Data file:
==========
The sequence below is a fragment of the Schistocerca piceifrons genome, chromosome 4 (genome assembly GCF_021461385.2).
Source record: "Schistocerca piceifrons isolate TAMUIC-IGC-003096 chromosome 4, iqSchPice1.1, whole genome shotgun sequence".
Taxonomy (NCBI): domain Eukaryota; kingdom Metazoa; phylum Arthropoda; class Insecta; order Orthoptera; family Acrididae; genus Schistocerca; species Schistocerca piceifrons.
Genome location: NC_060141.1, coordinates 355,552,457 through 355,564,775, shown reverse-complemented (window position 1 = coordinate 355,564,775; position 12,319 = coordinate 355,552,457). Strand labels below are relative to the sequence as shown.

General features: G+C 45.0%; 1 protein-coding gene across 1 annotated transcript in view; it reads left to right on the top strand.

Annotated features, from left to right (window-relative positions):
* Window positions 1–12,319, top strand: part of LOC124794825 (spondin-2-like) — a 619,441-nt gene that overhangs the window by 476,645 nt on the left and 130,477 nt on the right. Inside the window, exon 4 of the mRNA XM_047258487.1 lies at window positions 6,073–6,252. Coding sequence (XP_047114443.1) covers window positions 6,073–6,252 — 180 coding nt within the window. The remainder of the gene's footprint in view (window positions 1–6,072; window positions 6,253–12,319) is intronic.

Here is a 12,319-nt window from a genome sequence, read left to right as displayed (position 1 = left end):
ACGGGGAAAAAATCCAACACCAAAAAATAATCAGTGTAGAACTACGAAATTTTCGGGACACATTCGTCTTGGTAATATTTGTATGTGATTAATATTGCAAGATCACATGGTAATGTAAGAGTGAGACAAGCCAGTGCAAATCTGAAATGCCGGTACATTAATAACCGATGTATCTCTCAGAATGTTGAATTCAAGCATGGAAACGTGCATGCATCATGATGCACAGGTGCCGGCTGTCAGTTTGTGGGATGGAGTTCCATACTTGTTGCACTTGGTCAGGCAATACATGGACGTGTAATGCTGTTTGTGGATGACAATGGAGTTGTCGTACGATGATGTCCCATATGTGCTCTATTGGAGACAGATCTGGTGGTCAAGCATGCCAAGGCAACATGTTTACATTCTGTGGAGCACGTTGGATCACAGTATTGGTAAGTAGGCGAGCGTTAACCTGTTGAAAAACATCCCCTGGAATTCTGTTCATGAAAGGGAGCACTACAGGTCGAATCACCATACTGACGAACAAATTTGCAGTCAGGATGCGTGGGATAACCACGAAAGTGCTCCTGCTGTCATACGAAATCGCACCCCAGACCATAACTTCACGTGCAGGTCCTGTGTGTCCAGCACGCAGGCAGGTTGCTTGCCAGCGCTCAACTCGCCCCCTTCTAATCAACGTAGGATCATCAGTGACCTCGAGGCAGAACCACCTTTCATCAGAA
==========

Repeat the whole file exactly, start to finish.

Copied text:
The sequence below is a fragment of the Schistocerca piceifrons genome, chromosome 4 (genome assembly GCF_021461385.2).
Source record: "Schistocerca piceifrons isolate TAMUIC-IGC-003096 chromosome 4, iqSchPice1.1, whole genome shotgun sequence".
Taxonomy (NCBI): domain Eukaryota; kingdom Metazoa; phylum Arthropoda; class Insecta; order Orthoptera; family Acrididae; genus Schistocerca; species Schistocerca piceifrons.
Genome location: NC_060141.1, coordinates 355,552,457 through 355,564,775, shown reverse-complemented (window position 1 = coordinate 355,564,775; position 12,319 = coordinate 355,552,457). Strand labels below are relative to the sequence as shown.

General features: G+C 45.0%; 1 protein-coding gene across 1 annotated transcript in view; it reads left to right on the top strand.

Annotated features, from left to right (window-relative positions):
* Window positions 1–12,319, top strand: part of LOC124794825 (spondin-2-like) — a 619,441-nt gene that overhangs the window by 476,645 nt on the left and 130,477 nt on the right. Inside the window, exon 4 of the mRNA XM_047258487.1 lies at window positions 6,073–6,252. Coding sequence (XP_047114443.1) covers window positions 6,073–6,252 — 180 coding nt within the window. The remainder of the gene's footprint in view (window positions 1–6,072; window positions 6,253–12,319) is intronic.

Here is a 12,319-nt window from a genome sequence, read left to right as displayed (position 1 = left end):
ACGGGGAAAAAATCCAACACCAAAAAATAATCAGTGTAGAACTACGAAATTTTCGGGACACATTCGTCTTGGTAATATTTGTATGTGATTAATATTGCAAGATCACATGGTAATGTAAGAGTGAGACAAGCCAGTGCAAATCTGAAATGCCGGTACATTAATAACCGATGTATCTCTCAGAATGTTGAATTCAAGCATGGAAACGTGCATGCATCATGATGCACAGGTGCCGGCTGTCAGTTTGTGGGATGGAGTTCCATACTTGTTGCACTTGGTCAGGCAATACATGGACGTGTAATGCTGTTTGTGGATGACAATGGAGTTGTCGTACGATGATGTCCCATATGTGCTCTATTGGAGACAGATCTGGTGGTCAAGCATGCCAAGGCAACATGTTTACATTCTGTGGAGCACGTTGGATCACAGTATTGGTAAGTAGGCGAGCGTTAACCTGTTGAAAAACATCCCCTGGAATTCTGTTCATGAAAGGGAGCACTACAGGTCGAATCACCATACTGACGAACAAATTTGCAGTCAGGATGCGTGGGATAACCACGAAAGTGCTCCTGCTGTCATACGAAATCGCACCCCAGACCATAACTTCACGTGCAGGTCCTGTGTGTCCAGCACGCAGGCAGGTTGCTTGCCAGCGCTCAACTCGCCCCCTTCTAATCAACGTAGGATCATCAGTGACCTCGAGGCAGAACCACCTTTCATCAGAA